Critical illness insurance issues a single lump-sum benefit should you be diagnosed with a critical illness that falls under the policy’s coverage, such as cancer, multiple sclerosis or paralysis. Unlike disability insurance, critical illness coverage is not designed to be ongoing, but to handle immediate expenses. That said, you’re entirely free to use this money however you wish, from paying for in-home care to taking a once-in-a-lifetime trip. If you’re curious about critical illness insurance, read on to learn all about why it’s a popular form of coverage for many Canadians.
What is critical illness insurance?
Critical illness insurance grants you a one-time, predetermined lump-sum payment in the event of one of several diagnoses. Unlike a disability plan, this is not designed to replace employment as an income stream, but to provide a sum of money to handle expenses associated with living with a critical illness. For example, you might use the funds to modify your living space, or to pay for treatments or in-home care. Or you might use it for bucket-list ideas, such as travel or to purchase pilot training lessons, or to make a charitable donation. The money is yours to do with as you please—with no strings attached.
What does it cover?
Critical illness insurance coverage varies according to the plan you select. To get a better idea of what types of coverage are available, we spoke with Joan Weir, Director of Health and Disability Policy at the Canadian Life and Health Insurance Association (CLHIA), a voluntary trade organization representing life- and health-insurance providers in Canada.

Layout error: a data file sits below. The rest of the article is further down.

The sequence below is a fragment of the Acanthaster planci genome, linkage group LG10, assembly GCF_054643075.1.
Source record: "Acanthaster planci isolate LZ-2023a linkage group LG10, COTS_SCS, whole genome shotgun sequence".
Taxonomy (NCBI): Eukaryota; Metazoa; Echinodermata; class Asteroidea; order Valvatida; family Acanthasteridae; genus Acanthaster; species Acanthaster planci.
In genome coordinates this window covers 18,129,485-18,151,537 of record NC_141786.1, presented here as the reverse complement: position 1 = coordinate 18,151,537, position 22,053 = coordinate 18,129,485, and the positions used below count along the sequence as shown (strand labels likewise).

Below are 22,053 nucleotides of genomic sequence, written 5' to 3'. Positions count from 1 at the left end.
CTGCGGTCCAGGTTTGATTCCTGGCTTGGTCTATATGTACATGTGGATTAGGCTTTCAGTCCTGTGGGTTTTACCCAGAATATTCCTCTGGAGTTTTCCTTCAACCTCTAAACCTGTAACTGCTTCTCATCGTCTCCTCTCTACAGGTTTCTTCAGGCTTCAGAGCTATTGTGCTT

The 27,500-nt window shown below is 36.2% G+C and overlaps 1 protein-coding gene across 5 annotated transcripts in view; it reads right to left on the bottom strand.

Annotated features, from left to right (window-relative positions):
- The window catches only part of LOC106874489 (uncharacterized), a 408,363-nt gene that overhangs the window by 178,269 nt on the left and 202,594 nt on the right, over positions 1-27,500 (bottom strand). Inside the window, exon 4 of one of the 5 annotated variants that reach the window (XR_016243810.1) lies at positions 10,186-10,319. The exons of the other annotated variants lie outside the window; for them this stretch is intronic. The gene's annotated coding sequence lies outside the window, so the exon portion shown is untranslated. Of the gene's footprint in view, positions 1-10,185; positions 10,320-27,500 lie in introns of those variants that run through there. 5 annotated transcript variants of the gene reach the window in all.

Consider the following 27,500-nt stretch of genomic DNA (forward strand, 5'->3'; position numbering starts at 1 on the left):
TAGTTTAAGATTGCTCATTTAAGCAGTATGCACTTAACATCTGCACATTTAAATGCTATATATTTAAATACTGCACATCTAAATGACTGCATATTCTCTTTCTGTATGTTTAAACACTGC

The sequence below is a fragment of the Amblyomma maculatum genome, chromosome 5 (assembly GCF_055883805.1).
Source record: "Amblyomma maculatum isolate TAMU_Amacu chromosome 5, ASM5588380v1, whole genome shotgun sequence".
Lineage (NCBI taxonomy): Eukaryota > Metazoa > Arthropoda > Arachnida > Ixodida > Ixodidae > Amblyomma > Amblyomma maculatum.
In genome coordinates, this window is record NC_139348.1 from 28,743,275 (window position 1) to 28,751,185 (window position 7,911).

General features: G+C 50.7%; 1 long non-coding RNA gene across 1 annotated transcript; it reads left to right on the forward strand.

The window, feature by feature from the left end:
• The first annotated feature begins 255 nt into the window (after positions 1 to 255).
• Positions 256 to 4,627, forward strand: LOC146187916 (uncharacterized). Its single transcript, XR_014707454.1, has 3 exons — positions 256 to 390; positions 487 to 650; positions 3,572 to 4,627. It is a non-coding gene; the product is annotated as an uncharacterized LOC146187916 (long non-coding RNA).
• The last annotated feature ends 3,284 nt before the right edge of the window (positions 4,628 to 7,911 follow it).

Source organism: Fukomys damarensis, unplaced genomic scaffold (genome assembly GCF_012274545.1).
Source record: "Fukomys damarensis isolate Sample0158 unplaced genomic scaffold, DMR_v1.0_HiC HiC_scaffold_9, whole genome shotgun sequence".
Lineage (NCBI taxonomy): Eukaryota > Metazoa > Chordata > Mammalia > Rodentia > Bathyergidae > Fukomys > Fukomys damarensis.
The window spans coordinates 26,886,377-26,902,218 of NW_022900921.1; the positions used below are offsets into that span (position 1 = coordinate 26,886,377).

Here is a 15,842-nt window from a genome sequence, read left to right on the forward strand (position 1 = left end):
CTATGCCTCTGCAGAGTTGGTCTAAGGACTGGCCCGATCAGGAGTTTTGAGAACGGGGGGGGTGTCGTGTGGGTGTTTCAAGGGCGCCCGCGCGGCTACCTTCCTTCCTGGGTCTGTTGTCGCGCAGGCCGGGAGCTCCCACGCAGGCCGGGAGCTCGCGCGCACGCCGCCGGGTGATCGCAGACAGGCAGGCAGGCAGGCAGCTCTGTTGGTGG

“Covered critical illnesses will be defined in the contract,” says Weir, adding that there are around 26 diagnoses that qualify for coverage. These usually include cancer, heart attack, stroke, multiple sclerosis and Parkinson’s disease. Kidney failure, loss of limbs, blindness, deafness, paralysis and severe burns may also be a part of your package.
If you’re interested in specific types of coverage, you should compare available plans, but Weir notes that you can’t pick and choose your types individually. “Critical illness insurance is also sold as part of workplace group benefits,” she says. “In this case, it would be the employer that would choose the coverage for their employees.”
What you need to know about rates and eligibility
As with all types of life insurance, critical illness coverage rates depend on the terms of the policy in addition to your health, family history and age. Critical illness coverage is usually sold in terms of 10-year blocks to the age of 75 or 100, and you may have the option to lock in premiums.
In general, the older you are when you purchase coverage, the more expensive it will be. “As with most insurance products, an individual will need to complete a health questionnaire concerning their current and past health history, as well as family history,” says Weir. “If an individual’s health information indicates the presence of a critical illness, the application could be declined.”